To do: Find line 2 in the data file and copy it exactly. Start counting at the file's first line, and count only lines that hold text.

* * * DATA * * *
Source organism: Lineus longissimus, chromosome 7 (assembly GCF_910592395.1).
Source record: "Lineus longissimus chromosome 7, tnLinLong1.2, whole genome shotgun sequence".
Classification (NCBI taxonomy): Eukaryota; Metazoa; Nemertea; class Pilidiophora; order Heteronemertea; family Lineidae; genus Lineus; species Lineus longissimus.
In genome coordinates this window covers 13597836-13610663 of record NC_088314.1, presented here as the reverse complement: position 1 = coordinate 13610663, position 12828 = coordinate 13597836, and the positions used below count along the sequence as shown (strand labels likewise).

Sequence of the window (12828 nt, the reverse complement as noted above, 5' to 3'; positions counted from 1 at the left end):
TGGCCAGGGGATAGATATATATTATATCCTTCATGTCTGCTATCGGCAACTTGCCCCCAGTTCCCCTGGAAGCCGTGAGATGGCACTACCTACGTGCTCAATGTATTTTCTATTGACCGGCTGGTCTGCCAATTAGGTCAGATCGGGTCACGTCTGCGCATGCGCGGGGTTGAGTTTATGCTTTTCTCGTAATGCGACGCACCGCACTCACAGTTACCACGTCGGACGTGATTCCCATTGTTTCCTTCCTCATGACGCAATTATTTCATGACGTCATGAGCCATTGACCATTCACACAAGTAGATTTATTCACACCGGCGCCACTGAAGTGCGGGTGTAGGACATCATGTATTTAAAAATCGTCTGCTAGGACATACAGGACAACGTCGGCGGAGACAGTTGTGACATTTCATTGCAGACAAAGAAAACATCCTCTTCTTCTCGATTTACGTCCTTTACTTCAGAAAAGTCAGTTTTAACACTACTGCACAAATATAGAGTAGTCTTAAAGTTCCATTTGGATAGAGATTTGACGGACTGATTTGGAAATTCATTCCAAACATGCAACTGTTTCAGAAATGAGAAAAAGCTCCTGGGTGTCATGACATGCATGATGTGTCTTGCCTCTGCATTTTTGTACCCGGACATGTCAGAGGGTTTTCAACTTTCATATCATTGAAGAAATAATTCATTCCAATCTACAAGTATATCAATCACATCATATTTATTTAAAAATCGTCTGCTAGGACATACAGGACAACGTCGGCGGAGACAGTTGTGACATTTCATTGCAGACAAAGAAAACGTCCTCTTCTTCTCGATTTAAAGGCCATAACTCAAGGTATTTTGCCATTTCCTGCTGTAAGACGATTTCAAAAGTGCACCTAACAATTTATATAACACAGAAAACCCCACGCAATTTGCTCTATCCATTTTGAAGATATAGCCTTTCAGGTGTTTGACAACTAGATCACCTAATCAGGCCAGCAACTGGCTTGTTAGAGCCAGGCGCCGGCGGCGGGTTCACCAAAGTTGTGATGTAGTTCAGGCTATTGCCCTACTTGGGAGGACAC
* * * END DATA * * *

Source record: "Lineus longissimus chromosome 7, tnLinLong1.2, whole genome shotgun sequence".